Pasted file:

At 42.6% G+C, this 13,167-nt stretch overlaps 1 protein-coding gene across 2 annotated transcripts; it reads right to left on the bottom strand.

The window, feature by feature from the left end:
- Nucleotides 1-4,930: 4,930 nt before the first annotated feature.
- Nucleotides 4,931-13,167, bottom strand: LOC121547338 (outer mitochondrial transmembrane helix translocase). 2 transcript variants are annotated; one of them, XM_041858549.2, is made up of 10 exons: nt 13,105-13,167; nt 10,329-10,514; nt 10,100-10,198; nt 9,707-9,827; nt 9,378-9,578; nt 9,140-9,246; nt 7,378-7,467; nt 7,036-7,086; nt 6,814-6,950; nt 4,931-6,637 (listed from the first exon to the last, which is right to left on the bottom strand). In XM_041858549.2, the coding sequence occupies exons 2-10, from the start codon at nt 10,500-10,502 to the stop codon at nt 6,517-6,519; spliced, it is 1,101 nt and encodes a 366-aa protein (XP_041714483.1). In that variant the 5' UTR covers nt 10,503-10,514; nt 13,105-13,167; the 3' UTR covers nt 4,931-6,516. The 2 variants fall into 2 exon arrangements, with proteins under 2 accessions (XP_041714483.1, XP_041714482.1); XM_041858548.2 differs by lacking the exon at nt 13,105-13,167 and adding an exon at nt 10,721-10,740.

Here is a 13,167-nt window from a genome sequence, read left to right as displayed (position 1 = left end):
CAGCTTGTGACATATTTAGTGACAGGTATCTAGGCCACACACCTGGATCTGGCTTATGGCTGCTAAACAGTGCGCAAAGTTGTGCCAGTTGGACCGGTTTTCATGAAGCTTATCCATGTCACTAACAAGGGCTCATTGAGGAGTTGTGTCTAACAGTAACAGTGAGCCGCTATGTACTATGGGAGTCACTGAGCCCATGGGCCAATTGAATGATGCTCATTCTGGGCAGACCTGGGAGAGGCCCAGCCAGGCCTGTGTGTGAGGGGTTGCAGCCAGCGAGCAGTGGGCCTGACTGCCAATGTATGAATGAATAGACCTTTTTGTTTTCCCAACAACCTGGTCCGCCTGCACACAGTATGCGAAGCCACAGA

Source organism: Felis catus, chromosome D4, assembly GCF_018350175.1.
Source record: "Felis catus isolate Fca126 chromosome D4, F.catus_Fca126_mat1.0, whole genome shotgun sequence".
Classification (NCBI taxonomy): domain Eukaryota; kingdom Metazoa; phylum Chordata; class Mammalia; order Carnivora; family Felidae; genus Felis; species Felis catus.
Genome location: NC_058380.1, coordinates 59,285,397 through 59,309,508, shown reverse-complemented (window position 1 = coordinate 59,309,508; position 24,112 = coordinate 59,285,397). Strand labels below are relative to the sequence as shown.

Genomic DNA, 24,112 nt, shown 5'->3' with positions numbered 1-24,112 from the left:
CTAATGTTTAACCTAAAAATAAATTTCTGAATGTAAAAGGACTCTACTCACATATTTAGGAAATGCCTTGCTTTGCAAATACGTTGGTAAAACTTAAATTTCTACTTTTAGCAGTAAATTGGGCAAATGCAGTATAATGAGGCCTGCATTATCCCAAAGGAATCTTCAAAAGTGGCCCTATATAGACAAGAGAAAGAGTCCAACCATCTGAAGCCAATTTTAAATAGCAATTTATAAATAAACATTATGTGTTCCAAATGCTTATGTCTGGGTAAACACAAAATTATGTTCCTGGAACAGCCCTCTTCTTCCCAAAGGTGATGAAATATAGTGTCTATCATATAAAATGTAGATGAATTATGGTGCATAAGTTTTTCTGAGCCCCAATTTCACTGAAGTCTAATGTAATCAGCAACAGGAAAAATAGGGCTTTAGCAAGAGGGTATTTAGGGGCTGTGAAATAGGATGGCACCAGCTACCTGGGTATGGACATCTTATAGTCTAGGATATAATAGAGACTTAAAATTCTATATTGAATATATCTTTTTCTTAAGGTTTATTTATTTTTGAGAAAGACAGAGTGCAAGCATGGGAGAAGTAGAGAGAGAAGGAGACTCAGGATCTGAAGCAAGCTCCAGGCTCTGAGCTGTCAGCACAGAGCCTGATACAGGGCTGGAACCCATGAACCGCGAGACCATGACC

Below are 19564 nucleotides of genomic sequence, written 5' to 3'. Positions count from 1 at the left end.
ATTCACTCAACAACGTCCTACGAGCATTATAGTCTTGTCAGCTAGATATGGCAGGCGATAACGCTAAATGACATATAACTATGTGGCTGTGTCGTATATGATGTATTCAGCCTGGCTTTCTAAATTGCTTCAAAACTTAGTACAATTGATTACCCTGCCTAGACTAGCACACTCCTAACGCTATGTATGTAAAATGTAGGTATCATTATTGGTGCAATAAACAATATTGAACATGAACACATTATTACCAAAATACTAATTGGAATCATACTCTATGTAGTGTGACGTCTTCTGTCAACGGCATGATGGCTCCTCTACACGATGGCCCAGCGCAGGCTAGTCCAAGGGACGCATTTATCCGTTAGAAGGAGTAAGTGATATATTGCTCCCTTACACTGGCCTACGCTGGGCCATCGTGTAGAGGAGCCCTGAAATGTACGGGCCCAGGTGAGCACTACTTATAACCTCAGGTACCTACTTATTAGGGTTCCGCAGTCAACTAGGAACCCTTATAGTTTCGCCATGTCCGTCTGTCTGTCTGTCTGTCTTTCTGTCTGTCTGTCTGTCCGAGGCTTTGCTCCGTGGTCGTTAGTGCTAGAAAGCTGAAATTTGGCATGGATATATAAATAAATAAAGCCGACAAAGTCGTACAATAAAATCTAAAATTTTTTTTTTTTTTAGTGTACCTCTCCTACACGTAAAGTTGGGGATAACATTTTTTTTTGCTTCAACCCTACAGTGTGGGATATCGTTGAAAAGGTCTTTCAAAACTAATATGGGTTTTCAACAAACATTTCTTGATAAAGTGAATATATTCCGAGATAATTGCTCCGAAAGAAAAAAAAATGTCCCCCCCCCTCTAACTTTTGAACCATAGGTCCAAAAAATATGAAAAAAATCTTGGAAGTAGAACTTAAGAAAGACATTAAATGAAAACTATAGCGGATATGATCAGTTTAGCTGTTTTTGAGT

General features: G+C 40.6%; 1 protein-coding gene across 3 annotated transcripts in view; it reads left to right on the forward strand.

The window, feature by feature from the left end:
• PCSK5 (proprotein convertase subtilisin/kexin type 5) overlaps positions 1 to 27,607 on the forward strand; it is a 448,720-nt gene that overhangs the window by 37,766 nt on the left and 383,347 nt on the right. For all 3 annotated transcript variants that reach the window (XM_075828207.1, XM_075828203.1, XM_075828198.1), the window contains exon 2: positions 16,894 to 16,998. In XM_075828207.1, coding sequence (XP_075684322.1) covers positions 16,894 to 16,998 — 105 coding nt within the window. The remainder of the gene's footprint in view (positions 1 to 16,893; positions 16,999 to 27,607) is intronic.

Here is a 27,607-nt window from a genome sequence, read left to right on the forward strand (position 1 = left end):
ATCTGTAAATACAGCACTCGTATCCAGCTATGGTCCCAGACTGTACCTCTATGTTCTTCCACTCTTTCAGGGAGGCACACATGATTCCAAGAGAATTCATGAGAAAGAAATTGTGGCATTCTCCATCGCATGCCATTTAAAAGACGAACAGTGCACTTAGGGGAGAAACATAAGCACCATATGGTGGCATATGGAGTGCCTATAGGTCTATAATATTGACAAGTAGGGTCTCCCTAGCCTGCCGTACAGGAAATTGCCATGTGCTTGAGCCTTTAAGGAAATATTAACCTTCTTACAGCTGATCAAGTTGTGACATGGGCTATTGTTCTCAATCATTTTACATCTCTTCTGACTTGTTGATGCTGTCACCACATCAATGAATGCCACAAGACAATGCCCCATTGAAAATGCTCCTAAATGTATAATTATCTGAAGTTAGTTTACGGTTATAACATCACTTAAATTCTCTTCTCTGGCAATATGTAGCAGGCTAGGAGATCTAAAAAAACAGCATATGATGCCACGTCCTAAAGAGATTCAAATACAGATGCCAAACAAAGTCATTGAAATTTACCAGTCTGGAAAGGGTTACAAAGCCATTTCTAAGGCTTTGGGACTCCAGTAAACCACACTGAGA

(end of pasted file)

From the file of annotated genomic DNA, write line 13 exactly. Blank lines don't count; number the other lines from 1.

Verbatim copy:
Below are 19564 nucleotides of genomic sequence, written 5' to 3'. Positions count from 1 at the left end.